Differences Between DVI Connectors and Signals

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Published: 08th April 2015
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Digital Video Interface (DVI) was a specification developed in 1999 by the Digital Display Working Group (DDWG) in order to standardize digital interfacing. While some DVD players and television sets today may feature DVI connectors in addition to analog Component Video, DVI connectors are mostly found in the computer market as the standard computer interface between LCD monitors and modern video graphics cards. The specification was designed to be flexible and thus included support for both analog and digital interfaces. As a result, there are multiple connector types on the market, and consumers should be aware of the differences and limitations of each.

DVI connectors come in three types: DVI-A (analog), DVI-D (digital) and DVI-I (interlaced; analog and digital). Both DVI-I and DVI-D connectors have two distinct data rates, also known as single-link and dual-link. Each link type has a maximum allowed data rate that ensures data is not corrupted when transferred from the video card to the monitor.

DVI uses Transition Minimized Differential Signaling (TMDS) to transmit data over one twisted wire pair. A single-link DVI connector consists of four TMDS links. Three of the four links correspond to the red, green, and blue RGB video signals, while the fourth is a clock control channel. Single-link connectors operate up to 165MHz and offer 1.65Gbps of bandwidth. They support resolutions up to 1920x1200 at a refresh rate of 60Hz.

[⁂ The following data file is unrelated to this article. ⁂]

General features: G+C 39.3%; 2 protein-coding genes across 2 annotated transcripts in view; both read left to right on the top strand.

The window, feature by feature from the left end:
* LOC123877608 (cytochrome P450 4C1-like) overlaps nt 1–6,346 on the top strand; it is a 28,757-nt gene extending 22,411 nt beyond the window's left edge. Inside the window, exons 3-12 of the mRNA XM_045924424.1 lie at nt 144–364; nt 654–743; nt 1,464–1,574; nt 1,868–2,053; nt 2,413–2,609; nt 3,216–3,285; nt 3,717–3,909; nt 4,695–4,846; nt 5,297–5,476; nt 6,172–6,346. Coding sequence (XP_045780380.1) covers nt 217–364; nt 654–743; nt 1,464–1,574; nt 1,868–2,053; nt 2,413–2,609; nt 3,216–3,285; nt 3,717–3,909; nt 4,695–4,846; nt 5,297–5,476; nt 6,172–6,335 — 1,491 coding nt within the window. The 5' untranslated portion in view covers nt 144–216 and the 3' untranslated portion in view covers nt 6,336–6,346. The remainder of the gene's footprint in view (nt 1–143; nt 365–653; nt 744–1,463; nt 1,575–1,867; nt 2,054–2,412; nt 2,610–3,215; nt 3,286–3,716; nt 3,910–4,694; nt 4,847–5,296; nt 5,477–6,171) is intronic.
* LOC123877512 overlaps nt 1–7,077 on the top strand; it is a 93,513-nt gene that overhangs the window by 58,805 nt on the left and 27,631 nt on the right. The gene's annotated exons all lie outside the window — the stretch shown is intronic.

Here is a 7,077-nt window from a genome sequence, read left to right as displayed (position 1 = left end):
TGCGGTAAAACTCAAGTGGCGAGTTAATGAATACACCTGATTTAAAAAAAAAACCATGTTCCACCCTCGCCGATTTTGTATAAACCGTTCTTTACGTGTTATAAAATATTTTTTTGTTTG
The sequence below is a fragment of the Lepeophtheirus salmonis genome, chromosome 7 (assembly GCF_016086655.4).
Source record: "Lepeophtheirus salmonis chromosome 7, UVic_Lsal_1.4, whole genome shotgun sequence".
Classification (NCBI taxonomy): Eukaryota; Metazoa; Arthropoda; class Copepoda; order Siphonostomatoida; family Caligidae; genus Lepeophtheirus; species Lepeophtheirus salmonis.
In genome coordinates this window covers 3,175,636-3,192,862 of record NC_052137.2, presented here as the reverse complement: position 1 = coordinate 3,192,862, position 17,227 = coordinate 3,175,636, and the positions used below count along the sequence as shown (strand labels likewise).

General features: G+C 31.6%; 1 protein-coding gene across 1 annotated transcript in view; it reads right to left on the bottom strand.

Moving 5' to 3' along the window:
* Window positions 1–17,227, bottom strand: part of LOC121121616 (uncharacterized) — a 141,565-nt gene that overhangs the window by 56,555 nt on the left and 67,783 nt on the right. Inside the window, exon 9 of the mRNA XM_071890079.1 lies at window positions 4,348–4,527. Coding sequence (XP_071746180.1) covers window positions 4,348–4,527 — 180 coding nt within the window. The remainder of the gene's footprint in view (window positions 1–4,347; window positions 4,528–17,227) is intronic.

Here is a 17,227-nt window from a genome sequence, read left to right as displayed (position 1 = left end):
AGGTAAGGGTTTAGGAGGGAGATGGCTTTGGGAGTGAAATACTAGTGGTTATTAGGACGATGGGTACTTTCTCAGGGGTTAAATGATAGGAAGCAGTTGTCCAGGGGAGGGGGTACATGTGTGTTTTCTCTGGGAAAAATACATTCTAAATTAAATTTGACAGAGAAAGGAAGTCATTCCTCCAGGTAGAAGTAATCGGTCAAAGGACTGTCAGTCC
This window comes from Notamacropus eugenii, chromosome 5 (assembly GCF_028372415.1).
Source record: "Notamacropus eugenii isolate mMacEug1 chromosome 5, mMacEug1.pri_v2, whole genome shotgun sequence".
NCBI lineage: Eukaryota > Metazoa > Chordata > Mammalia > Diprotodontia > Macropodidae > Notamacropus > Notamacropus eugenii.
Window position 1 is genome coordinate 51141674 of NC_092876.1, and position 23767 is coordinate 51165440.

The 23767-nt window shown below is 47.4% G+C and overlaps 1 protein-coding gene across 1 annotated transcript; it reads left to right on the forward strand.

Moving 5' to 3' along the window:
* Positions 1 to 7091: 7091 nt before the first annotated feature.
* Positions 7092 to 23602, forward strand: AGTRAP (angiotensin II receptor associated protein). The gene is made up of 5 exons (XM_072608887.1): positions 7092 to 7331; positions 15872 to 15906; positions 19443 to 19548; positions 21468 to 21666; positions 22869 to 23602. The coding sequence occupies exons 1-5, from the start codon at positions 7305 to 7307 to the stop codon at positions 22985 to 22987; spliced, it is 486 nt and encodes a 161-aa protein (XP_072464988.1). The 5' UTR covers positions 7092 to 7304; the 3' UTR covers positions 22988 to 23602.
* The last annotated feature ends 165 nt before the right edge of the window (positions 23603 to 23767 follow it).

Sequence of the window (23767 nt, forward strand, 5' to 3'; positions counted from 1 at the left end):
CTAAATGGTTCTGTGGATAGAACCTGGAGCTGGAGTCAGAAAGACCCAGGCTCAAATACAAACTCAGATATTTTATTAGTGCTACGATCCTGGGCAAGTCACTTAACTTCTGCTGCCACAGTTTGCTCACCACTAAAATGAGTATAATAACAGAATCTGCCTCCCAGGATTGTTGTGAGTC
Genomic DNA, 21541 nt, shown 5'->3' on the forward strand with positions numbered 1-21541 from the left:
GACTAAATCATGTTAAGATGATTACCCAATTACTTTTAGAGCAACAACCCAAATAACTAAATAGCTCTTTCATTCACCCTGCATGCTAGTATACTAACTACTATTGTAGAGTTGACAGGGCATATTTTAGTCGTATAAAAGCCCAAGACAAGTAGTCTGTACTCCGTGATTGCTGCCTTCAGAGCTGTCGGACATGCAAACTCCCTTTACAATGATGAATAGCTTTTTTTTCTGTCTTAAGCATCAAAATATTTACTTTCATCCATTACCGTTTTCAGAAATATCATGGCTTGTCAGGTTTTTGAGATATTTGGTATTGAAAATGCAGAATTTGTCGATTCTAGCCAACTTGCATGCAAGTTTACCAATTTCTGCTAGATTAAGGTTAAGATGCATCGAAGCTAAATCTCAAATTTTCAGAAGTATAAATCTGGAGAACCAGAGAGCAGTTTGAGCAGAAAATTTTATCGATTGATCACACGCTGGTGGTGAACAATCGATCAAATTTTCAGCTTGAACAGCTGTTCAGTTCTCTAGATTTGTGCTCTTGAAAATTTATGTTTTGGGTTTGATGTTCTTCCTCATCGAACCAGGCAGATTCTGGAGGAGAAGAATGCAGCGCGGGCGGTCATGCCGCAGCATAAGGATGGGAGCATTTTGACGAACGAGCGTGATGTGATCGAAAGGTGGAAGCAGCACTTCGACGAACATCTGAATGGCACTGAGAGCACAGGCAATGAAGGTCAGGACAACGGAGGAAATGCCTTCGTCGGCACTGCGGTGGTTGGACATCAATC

Dual-link connections double the number of RGB TMDS pairs excluding the clock pair through parallel connections, thus enabling 2Gbps of bandwidth, but with an operation limit of 100MHz. They support higher resolutions up to 2560x1600 at a refresh rate of 60Hz. Dual-link connectors are fully backwards compatible with single-link connections as the specification requires single-link mode operation when display modes use a pixel clock below 165 MHz and have at most 24 bits per pixel. Only if a display mode requires more than 165 MHz pixel clock frequency or 24 bits per pixel will dual-link mode be used. In contrast, a single-link connector cannot support dual-link connections at any time; hence a dual-link connection is preferable in most cases.

DVI connection pins are comprised of the following potential components: parts of an 8x3 rectangle pinout supporting TMDS, DDC, analog vertical sync, power, hot plug detection and ground signals (Pin 1-24); 4 analog pins for RGB and horizontal sync (C1-C4); and a long flat pin for analog ground (C5).

DVI-A connectors have 17 (12+5) pins, do not have a dual-link option, and only carry analog signals. These signals are identical to VGA signals but are presented as an altered configuration. A VGA to DVI adapter is necessary to connect a VGA video card to a DVI-A monitor or a DVI-A video card to a VGA monitor. Due to VGA being the dominant connector for analog monitors and DVI as a standard for digital signals, DVI-A connectors are quite rare; instead, DVI-I (integrated) and DVI-D (digital) connectors are more common. DVI-A cables will work with both DVI-A and DVI-I connectors. Male DVI-D cables may fit in a female DVI-A connector, but will not work as they do not carry any analog signals.